Michael Davis
(mad777) - F

Locale: South Florida
Re: Re: Guyline tensioners on 07/10/2008 20:24:03 MDT Print View

Hi Michael Martin,
Those Nite Ize Figure 9's look interesting. The small size is advertised for line diameters of 2mm to 5mm.

Have you, or anyone else, used these with the AirCore PRO Dymeema guylines sold on this site. I have that line and it is 1.7mm diameter.

Michael Martin
(MikeMartin) - BPL Staff - MLife

Locale: North Idaho
Re: Guyline tensioners on 07/10/2008 20:44:18 MDT Print View

Michael-

Sorry, but I don't know if the Figure 9 will work with AirCore Pro...

Anybody tried this?

Roger Caffin
(rcaffin) - BPL Staff - MLife

Locale: Wollemi & Kosciusko NPs, Europe
Re: Re: pegless on 07/10/2008 20:59:58 MDT Print View

> I think mike's reference to 'flossing' addresses this concern. The idea being that you will be able to slip your line off the deadperson even when iced over.

There are no dead persons around here! Down with political correctness!

More to the point, out on the plains there are often no spare dead sticks on the surface - or under the surface. We have to use stakes.
Out on the plains

Different places, different problems.

Christopher Kuzmich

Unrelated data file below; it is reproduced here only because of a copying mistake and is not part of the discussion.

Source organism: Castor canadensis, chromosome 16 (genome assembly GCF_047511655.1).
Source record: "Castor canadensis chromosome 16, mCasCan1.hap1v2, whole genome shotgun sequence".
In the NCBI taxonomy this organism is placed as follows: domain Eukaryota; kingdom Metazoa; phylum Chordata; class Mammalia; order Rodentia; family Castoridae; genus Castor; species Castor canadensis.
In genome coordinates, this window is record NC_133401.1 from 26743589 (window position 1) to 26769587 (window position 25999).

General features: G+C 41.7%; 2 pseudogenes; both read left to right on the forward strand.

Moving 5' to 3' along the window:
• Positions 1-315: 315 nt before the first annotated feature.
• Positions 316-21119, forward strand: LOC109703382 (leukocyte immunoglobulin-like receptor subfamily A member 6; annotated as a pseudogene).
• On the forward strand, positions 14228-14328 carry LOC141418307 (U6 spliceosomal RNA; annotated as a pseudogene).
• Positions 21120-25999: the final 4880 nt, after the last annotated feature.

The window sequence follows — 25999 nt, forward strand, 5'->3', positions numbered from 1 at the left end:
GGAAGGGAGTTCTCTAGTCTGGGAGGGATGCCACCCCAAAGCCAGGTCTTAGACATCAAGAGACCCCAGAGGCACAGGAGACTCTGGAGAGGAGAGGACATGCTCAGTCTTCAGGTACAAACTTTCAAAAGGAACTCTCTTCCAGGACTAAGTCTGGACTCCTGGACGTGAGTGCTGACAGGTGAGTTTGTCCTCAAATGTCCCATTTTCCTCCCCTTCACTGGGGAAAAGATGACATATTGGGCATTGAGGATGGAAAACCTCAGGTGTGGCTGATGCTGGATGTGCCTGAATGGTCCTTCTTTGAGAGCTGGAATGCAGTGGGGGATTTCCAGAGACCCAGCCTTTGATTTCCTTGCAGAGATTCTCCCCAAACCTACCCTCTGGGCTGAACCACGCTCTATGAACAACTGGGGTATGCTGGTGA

(obchristo2) - F
I like Mike! on 07/12/2008 22:31:04 MDT Print View

Great article.

Have enjoyed Mike's various books over the years. Laughing and learning at the same time? Priceless!

Thanks,
Christo

Andrew Lush
(lushy) - MLife

Locale: Lake Mungo, Mutawintji NPs
LNT and rocks??? on 07/13/2008 02:39:04 MDT Print View

I enjoyed your article, Mike. Very informative and useful - thanks a lot.

Just one point: For lots of little critters, rocks = home. If you pull up up a rock to use as an anchor, you are consequently destroying the habitat of a whole suite of insects and other assorted arthropods.

Just something else to add into the mix when considering "stakelessness" and our responsibilities with "leave no trace' principles.

Mike Clelland
(mikeclelland) - MLife

Locale: The Tetons (via Idaho)
Ditch Your Stakes: A Guide To Alternative Shelter Anchors on 07/13/2008 10:27:36 MDT Print View

I agree about the little critters in the topsoil around rocks. It's something I should have addressed. But, if there is top soil, it should be easy to get a tent-stake in there. So no need to annoy the little locals

The rocks I use are mostly only in sandy river bottoms (no critters) and in high alpine boulder fields (no soil, no critters).

And - I want to re-state that I actually DO take stakes out there. But, there are some places you just can't get 'em to work.